Why Does This Blog Exist?

You never know what you'll find here - anything with genealogical or historical value is fair game. This blog will be updated as I clean out my office, go through boxes and piles, or find pertinent items at antique shops. In the meantime, I hope you find something of interest here.

Wednesday, October 27, 2010

Women Whips in America


An article from “The Twentieth Century Home”, written by Paul Thompson, it appeared in the May 1905 issue, page 15.



Miss Angelica Gerry, of New York, Driving Four-in-Hand

While there are many sports that claim a greater number or obtains a greater hold on its followers than tooling a coach. These are necessarily limited, whether they be men or women, because of the very great expense that is entailed in owning and maintaining a four-in-hand. Despite this fact, and seemingly to keep pace with the increase in the wealth that each year witnesses in this country, there is a constantly growing number of society women who drive their own four-in-hands, or, having acquired the necessary knowledge, and possessing the good will of their more fortunate neighbors, operate the coaches of others. This Is particularly true in New York, where women whips— in other words, those who can and do drive fours have demonstrated by their increasing number and devotion to the sport that this is no mere fad, but a phase of sport that has come to stay. The present year will mark the fourth anniversary of the organization of the Ladies' Four-in-Hand Club of New York City.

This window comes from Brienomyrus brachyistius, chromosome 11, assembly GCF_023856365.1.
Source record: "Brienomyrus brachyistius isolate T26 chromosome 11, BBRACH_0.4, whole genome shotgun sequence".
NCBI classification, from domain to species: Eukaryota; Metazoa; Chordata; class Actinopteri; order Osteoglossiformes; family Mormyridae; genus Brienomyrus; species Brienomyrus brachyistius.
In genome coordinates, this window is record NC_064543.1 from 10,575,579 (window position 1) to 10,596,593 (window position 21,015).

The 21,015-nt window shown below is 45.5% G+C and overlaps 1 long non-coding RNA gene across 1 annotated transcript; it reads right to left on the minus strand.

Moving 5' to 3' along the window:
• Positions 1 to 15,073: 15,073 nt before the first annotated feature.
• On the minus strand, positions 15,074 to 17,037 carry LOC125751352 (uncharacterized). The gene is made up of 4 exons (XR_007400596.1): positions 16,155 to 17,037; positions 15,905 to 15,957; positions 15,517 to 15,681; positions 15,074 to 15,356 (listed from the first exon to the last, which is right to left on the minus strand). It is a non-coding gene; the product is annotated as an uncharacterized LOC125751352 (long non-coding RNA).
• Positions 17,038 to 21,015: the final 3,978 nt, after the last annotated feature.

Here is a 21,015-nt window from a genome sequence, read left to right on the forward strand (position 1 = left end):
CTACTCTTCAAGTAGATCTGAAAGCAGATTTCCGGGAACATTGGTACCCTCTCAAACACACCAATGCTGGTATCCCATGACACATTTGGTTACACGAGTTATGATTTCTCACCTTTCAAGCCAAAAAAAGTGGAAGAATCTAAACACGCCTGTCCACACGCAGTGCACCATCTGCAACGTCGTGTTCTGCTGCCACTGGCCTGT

While New York women have been particularly prominent in taking up this sport. It has by no means been limited to that section of the country.  As a matter of fact, there always have been more or less followers of the sport throughout the country, this being particularly true of the West and of the South, where women are much more accustomed to handling horses than in the East.  The old stage-coach of the far West comes at once to mind as an indication of the possibility of four-in-hand driving, but it has not been until comparatively recent years that women have taken their place on the boxes and seized the reins that were formerly held only by men.  In the South, where people are so much devoted to the horse, and where his use is so much more common than in the Northern and the Eastern parts of this country, it would naturally follow that he would be a far greater factor in many sports and would have an untold number of enthusiastic followers, whether the expression of their enthusiasm found vent in riding or in driving.  Fine macadam roads, found in the East and central parts of the country, have been lacking in the South, and because of this and because the South's soft dirt roads furnish excellent means for travel by horseback, saddle-horses have naturally come to occupy a more prominent place in Southern life than anywhere else In the country.   Yet the knowledge of horses possessed by Southern women has not been limited to their possibilities as mounts, for many Southern women have become excellent drivers of horses, either in single harness, in pairs or in fours, and many of these women who have journeyed North to become either temporary or permanent residents of Washington, Philadelphia or New York, have proved to be most adept at handling the reins over the backs of the most capricious and high-spirited quartets.